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Pub date April 3, 2007
WriterRobert Avila
SectionArts & CultureSectionTheater


Philip Kan Gotanda’s After the War, enjoying an exceptional world premiere at the American Conservatory Theater, is set during 1948 in a Fillmore boardinghouse run by a laid-back jazz musician and second-generation Japanese American named Chester "Chet" Monkawa (Vancouver’s Hiro Kanagawa in an impressive US debut). The bustling Fillmore District of ’48 was a highly diverse neighborhood that in particular mixed an African American business-owning and working class (whose members had recently arrived in the Bay Area from points south to fill jobs in the burgeoning defense industry) with "Japanese Town" residents returned from the horror and shame of forced evacuation and mass incarceration by the US government during the war.

Chet’s laissez-faire boardinghouse (and Donald Eastman’s brilliant two-story revolving set) puts a cross section of the neighborhood under one roof. This tangle of lives grows affectingly more snarled as the story unfolds. The fragility of the characters’ bonds, fraught with divisions between and within various communities, is soon apparent. At the center is Chet, whose background as a no-no boy (one of the interned men who refused to sign a pledge to the US government or volunteer to fight for it) puts him at odds with the tightly coiled local moneylender, Mr. Goto (longtime Gotanda associate Sab Shimono, in a deft performance of supple humor and menace). The latter’s disapproval reflects the bitter divisions among Japanese Americans struggling to regain dignity and a social foothold in the aftermath of traumatic isolation and victimization by their own, racially combustible country.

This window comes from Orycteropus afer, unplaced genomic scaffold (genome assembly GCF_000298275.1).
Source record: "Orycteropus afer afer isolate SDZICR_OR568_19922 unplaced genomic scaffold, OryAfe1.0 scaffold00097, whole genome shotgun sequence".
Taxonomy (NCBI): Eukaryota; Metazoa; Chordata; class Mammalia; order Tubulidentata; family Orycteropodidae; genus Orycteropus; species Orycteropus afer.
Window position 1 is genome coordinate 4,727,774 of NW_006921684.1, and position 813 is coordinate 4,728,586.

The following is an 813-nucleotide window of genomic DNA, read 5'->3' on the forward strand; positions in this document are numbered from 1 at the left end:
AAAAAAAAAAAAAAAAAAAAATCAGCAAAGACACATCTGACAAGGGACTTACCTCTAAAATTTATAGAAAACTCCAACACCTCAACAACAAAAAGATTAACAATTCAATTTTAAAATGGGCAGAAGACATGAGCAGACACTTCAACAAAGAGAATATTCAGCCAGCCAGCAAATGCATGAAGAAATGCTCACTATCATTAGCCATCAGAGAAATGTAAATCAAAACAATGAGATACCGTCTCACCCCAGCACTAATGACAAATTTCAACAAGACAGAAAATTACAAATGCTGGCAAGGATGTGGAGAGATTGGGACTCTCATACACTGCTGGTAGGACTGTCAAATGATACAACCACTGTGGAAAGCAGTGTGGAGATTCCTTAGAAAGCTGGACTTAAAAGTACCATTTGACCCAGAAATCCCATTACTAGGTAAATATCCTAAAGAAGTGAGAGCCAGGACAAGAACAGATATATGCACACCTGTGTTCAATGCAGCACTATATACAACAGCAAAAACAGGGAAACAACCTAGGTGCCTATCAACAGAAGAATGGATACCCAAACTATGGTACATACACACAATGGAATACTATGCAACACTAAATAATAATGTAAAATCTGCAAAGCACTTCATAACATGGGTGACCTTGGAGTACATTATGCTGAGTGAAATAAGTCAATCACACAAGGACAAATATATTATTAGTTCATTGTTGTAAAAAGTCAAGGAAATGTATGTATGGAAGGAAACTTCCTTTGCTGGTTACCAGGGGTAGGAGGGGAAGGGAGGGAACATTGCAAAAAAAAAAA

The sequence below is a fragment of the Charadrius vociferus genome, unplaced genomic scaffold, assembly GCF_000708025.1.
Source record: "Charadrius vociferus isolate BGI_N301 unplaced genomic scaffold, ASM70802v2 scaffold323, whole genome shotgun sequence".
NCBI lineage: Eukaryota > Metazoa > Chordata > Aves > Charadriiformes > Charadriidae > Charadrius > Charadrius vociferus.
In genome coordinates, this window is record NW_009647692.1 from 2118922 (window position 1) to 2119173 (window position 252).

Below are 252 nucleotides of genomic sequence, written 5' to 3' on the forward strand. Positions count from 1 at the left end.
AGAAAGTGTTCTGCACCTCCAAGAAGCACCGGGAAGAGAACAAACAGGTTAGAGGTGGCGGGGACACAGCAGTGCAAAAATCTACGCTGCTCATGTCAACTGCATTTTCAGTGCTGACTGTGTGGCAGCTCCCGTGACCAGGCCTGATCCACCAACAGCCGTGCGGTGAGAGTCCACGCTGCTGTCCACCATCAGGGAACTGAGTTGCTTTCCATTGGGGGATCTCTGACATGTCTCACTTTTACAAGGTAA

Given Gotanda’s recent and successful foray into more experimental work with Campo Santo and Intersection for the Arts, After the War marks a return of sorts to the finely crafted realistic dramas — centered on Asian American scenes, yet of delicate existential and social import — that have made him an internationally celebrated playwright. This beautifully conceived and executed period piece, commissioned by the ACT and helmed by artistic director Carey Perloff, places that work on an unprecedented scale. It reminds one that few American playwrights are as capable as Gotanda of carrying on the kind of dialogue on race, identity, and history that the late August Wilson turned into a broad theatrical canvas embracing the evolving American experience. (Robert Avila)


Through April 22

See stage listings for showtimes

American Conservatory Theater

415 Geary, SF

(415) 749-2228